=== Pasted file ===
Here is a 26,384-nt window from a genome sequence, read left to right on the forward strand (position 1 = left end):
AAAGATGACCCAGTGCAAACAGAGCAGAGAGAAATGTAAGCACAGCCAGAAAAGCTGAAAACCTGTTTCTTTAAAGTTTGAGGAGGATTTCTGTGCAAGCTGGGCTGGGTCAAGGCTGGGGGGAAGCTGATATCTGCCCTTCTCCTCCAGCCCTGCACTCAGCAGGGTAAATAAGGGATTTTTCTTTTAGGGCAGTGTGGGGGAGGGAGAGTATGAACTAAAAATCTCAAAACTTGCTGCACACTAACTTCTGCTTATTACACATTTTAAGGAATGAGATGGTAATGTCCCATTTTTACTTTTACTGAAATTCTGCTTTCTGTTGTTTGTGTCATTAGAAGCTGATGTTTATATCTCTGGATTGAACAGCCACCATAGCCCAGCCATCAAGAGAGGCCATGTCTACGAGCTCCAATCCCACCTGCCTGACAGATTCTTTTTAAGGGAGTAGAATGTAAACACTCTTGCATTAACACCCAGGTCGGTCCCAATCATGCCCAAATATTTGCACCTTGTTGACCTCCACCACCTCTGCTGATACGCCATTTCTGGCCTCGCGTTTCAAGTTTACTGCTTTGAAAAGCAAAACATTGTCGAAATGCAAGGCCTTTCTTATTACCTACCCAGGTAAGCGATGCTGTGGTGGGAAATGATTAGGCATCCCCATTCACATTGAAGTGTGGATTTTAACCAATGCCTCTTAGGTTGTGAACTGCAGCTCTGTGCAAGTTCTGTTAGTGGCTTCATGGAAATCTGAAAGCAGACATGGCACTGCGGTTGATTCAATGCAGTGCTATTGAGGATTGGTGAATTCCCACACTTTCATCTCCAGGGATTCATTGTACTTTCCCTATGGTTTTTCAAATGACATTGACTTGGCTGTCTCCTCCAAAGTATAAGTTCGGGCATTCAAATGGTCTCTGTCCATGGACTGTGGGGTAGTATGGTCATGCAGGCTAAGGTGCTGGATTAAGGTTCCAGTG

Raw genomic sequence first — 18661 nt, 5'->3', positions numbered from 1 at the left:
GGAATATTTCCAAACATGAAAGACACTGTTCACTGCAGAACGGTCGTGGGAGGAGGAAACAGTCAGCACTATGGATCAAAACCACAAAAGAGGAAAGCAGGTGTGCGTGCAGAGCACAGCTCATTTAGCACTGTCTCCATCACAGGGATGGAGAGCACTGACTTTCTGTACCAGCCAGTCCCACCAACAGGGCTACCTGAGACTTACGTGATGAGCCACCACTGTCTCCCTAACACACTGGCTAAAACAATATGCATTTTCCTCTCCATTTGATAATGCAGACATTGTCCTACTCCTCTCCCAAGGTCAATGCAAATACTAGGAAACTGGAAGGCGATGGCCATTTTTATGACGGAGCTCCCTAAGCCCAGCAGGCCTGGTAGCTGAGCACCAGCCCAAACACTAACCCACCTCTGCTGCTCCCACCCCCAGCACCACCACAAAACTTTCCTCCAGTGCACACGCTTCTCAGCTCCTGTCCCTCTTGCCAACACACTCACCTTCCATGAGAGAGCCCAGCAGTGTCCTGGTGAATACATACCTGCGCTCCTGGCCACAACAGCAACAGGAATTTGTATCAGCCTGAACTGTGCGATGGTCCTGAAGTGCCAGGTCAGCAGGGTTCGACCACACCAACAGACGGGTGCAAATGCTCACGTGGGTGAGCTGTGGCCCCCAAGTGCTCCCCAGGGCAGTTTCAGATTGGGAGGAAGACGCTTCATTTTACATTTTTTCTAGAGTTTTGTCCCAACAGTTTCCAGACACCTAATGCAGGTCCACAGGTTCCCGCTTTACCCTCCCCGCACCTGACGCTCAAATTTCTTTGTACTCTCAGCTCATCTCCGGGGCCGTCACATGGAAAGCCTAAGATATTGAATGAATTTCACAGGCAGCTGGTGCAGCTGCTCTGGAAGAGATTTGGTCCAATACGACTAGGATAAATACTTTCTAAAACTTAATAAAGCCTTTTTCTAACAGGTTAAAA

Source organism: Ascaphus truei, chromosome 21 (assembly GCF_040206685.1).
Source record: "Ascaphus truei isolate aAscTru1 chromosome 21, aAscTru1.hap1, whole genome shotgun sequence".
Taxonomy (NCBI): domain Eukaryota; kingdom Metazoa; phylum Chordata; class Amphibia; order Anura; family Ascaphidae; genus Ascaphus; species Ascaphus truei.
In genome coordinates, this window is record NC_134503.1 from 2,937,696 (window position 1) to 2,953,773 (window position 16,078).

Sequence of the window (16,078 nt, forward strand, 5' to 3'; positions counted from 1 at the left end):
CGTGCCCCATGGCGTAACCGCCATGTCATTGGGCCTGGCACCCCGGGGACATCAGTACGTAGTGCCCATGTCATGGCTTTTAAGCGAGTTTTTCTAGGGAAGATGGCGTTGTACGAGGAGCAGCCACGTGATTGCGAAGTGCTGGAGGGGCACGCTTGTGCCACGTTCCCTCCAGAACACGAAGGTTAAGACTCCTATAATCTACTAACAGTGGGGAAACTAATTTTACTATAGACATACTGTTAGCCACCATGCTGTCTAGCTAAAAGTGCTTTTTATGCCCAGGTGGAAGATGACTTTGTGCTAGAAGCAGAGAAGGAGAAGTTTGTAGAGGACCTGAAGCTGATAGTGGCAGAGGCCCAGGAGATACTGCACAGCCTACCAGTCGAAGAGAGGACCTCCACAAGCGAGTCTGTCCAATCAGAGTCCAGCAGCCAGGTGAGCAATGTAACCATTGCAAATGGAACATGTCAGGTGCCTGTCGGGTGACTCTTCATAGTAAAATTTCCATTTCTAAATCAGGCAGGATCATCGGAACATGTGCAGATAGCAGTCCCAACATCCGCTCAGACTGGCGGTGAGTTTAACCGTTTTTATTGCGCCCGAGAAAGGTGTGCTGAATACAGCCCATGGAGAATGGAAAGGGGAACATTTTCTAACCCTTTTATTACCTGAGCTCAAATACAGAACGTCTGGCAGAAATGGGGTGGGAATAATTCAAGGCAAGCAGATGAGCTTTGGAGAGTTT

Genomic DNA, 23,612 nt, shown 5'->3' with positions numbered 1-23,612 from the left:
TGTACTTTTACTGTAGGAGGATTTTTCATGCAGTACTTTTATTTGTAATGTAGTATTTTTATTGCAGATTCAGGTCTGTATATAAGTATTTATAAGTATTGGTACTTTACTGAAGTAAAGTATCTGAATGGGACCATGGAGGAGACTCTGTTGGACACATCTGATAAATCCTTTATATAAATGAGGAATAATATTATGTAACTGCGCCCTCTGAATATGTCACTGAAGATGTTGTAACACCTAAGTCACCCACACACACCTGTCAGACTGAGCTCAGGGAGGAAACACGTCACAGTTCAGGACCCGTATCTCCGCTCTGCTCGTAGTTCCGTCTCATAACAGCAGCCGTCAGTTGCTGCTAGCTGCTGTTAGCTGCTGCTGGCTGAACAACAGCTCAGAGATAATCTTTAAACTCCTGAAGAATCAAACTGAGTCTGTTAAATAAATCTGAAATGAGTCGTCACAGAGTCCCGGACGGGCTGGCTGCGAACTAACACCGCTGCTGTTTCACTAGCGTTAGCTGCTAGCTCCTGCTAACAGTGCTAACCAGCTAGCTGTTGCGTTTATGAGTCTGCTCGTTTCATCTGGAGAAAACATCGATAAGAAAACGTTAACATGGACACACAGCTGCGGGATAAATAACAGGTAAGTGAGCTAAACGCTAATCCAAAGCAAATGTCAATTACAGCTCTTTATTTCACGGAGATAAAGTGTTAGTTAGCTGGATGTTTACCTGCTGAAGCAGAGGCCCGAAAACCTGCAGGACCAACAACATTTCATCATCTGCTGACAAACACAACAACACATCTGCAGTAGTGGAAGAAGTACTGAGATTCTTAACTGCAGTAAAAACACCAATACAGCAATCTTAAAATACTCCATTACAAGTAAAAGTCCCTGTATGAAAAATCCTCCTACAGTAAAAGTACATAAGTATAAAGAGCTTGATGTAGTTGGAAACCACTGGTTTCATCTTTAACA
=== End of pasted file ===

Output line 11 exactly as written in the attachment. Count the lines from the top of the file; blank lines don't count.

Genomic DNA, 23,612 nt, shown 5'->3' with positions numbered 1-23,612 from the left: